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1 <?xml version='1.0' encoding='UTF-8'?>
2 <!-- $Header: /var/cvsroot/gentoo/xml/htdocs/doc/en/guide-localization.xml,v 1.30 2005/08/20 16:35:31 swift Exp $ -->
3 <!DOCTYPE guide SYSTEM "/dtd/guide.dtd">
4
5 <guide link="/doc/en/guide-localization.xml">
6 <title>Gentoo Linux Localization Guide</title>
7 <author title="Author">
8 Alexander Holler
9 </author>
10 <author title="Translator/Editor">
11 <mail link="slucy@uchicago.edu">Steven Lucy</mail>
12 </author>
13 <author title="Editor">
14 <mail link="bennyc@gentoo.org">Benny Chuang</mail>
15 </author>
16 <author title="Editor">
17 <mail link="pylon@gentoo.org">Lars Weiler</mail>
18 </author>
19 <author title="Editor">
20 <mail link="dertobi123@gentoo.org">Tobias Scherbaum</mail>
21 </author>
22 <author title="Editor">
23 <mail link="flammie@gentoo.org">Flammie Pirinen</mail>
24 </author>
25
26 <abstract>
27 This guide should help users localize their Gentoo Linux distribution to any
28 European locale. It uses Germany as a case-study, since it is translated from
29 the German doc. Includes configuration for use of the euro currency symbol.
30 </abstract>
31
32 <version>1.22</version>
33 <date>2005-08-22</date>
34
35 <chapter>
36 <title>Time zone</title>
37 <section>
38 <body>
39
40 <p>
41 In order to keep time properly, <path>/etc/localtime</path> must point to the
42 correct time zone data file. Look around in <path>/usr/share/zoneinfo/</path>
43 and pick your timezone or a near-by big city. Please avoid the
44 <path>/usr/share/zoneinfo/Etc/GMT*</path> timezones as their names do not
45 indicate the expected zones. For instance, <path>GMT-8</path> is in fact GMT+8.
46 </p>
47
48 <pre caption="setting the timezone">
49 # <i>ln -sf /usr/share/zoneinfo/Europe/Berlin /etc/localtime</i>
50 # <i>date</i>
51 Sun Feb 16 08:26:44 CET 2003
52 </pre>
53
54 <note>
55 Make sure that the three-letter timezone indicator (in this case "CET")
56 is correct for your area.
57 </note>
58
59 <note>
60 You can set the value of <c>TZ</c> to be everything after the
61 <path>/usr/share/zoneinfo</path> in your shell rc file
62 (<path>.bash_profile</path> for bash) for a user-level setting. In this case
63 <c>TZ="Europe/Berlin"</c>.
64 </note>
65
66 </body>
67 </section>
68 </chapter>
69
70 <chapter>
71 <title>Hardware Clock</title>
72 <section>
73 <body>
74
75 <p>
76 In most Gentoo Linux installations, your hardware clock is set to
77 UTC (or GMT, Greenwich Mean Time) and then your timezone is
78 taken into account to determine the actual, local time. If,
79 for some reason, you need your hardware clock not to be in UTC,
80 you will need to edit <path>/etc/conf.d/clock</path> and change the
81 value of <c>CLOCK</c> from <c>UTC</c> to <c>local</c>.
82 </p>
83
84 <pre caption="local vs. GMT clock">
85 <comment>(recommended:)</comment>
86 CLOCK="UTC"
87 <comment>(or:)</comment>
88 CLOCK="local"
89 </pre>
90
91 </body>
92 </section>
93 </chapter>
94
95 <chapter>
96 <title>Locale system</title>
97 <section>
98 <title>What are locales?</title>
99 <body>
100
101 <p>
102 A Locale is a set of information that most programs use for determining
103 country and language specific settings. The locales and their data
104 are part of the system library and can be found
105 at <path>/usr/share/locale</path> on most systems. A locale name is generally
106 named <c>ab_CD</c> where <c>ab</c> is your two (or three) letter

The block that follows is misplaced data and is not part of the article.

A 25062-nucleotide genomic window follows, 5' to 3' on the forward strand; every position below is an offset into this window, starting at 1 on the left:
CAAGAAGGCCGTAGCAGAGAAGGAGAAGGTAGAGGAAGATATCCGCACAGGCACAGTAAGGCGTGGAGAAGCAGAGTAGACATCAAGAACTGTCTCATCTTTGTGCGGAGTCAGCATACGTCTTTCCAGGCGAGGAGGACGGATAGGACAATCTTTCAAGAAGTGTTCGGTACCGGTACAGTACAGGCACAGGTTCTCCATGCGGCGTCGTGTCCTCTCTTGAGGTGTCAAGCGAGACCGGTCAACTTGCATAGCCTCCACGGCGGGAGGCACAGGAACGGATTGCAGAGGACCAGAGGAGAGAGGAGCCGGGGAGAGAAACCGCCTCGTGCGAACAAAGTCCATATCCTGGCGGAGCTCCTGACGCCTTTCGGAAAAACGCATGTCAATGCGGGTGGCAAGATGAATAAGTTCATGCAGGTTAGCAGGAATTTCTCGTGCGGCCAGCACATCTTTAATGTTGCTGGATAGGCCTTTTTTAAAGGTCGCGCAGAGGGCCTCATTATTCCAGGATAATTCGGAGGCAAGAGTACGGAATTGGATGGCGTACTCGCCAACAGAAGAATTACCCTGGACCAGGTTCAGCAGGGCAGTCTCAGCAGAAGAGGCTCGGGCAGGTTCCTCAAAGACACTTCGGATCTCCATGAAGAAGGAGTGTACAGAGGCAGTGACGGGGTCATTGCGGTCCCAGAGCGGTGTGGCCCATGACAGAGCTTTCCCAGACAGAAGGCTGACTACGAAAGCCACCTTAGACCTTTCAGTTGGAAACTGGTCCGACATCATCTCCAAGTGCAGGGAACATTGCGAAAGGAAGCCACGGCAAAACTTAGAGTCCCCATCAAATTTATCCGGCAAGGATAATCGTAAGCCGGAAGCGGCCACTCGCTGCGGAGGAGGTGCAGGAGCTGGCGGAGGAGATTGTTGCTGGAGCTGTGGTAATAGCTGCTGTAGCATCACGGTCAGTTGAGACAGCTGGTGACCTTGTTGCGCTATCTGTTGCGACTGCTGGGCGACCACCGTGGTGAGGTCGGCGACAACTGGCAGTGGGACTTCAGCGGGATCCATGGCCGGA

107 language code (as specified in ISO-639) and <c>CD</c> is your two letter country
108 code (as specified in ISO-3199).
109 </p>
110
111 </body>
112 </section>
113 <section>
114 <title>Environment variables for locales</title>
115 <body>
116
117 <p>
118 Locale settings are stored in environment variables. These are typically
119 set in the <path>/etc/env.d/02locale</path> (for system-wide
120 settings) and <path>~/.bashrc</path> (for user-specific settings) file.
121 The variables controlling different aspects of locale settings
122 are given in the table below, those with highest precedence (ie. those
123 that override settings below them) are at the top of the table. All variables
124 take one name of a locale in <c>ab_CD</c> format given above.
125 </p>
126
127 <table>
128 <tr>
129 <th>Variable name</th>
130 <th>Explanation</th>
131 </tr>
132 <tr>
133 <ti>LC_ALL</ti>
134 <ti>
135 Define all locale settings at once. This is the top level setting for
136 locales which will override any other setting.
137 </ti>
138 </tr>
139 <tr>
140 <ti>LC_COLLATE</ti>
141 <ti>
142 Define alphabetical ordering of strings. This affects eg. output of sorted
143 directory listing.
144 </ti>
145 </tr>
146 <tr>
147 <ti>LC_CTYPE</ti>
148 <ti>
149 Define the character handling properties for the system. This determines
150 which characters are seen as part of alphabet, numeric and so on. This also
151 determines the character set used, if applicable.
152 </ti>
153 </tr>
154 <tr>
155 <ti>LC_MESSAGES</ti>
156 <ti>
157 Programs' localizations for applications that use message based localization
158 scheme (majority of Gnu programs, see next chapters for closer information
159 which do, and how to get the programs, that don't, to work).
160 </ti>
161 </tr>
162 <tr>
163 <ti>LC_MONETARY</ti>
164 <ti>Defines currency units and formatting of currency type numeric values.</ti>
165 </tr>
166 <tr>
167 <ti>LC_NUMERIC</ti>
168 <ti>
169 Defines formatting of numeric values which aren't monetary. Affects things
170 such as thousand separator and decimal separator.
171 </ti>
172 </tr>
173 <tr>
174 <ti>LC_TIME</ti>
175 <ti>Defines formatting of dates and times.</ti>
176 </tr>
177 <tr>
178 <ti>LC_PAPER</ti>
179 <ti>Defines default paper size.</ti>
180 </tr>
181 <tr>
182 <ti>LANG</ti>
183 <ti>
184 Defines all locale settings at once. This setting can be overridden by
185 individual LC_* settings above or even by LC_ALL.
186 </ti>
187 </tr>
188 </table>
189
190 <note>
191 Even though most programs work with LC_ALL only, some of them misbehave if
192 LC_ALL is set but LANG isn't. If you want to play safe, set them <e>both</e>.
193 </note>
194
195 <p>
196 Most typically users only set the LANG variable and perhaps LC_CTYPE variable
197 on user level by adding definitions to shells startup files defining
198 the environment variable manually from command line:
199 </p>
200
201 <pre caption="setting the German locale">
202 export LANG="de_DE@euro"
203 </pre>
204
205 <note>
206 Append <c>@euro</c> to your locale if you want to use the Euro
207 currency symbol (&#8364;)
208 </note>
209
210 <p>
211 For message based localization to work in programs that support it, you will
212 probably need to have programs compiled with the <c>nls</c> (Native language
213 support) USE flag set. Most of the programs using nls also need the gettext
214 library to extract and use localized messages. Of course, Gentoo's Portage will
215 automatically install it when needed.
216 </p>
217
218 </body>
219 </section>
220 <section>
221 <title>Generating Specific Locales</title>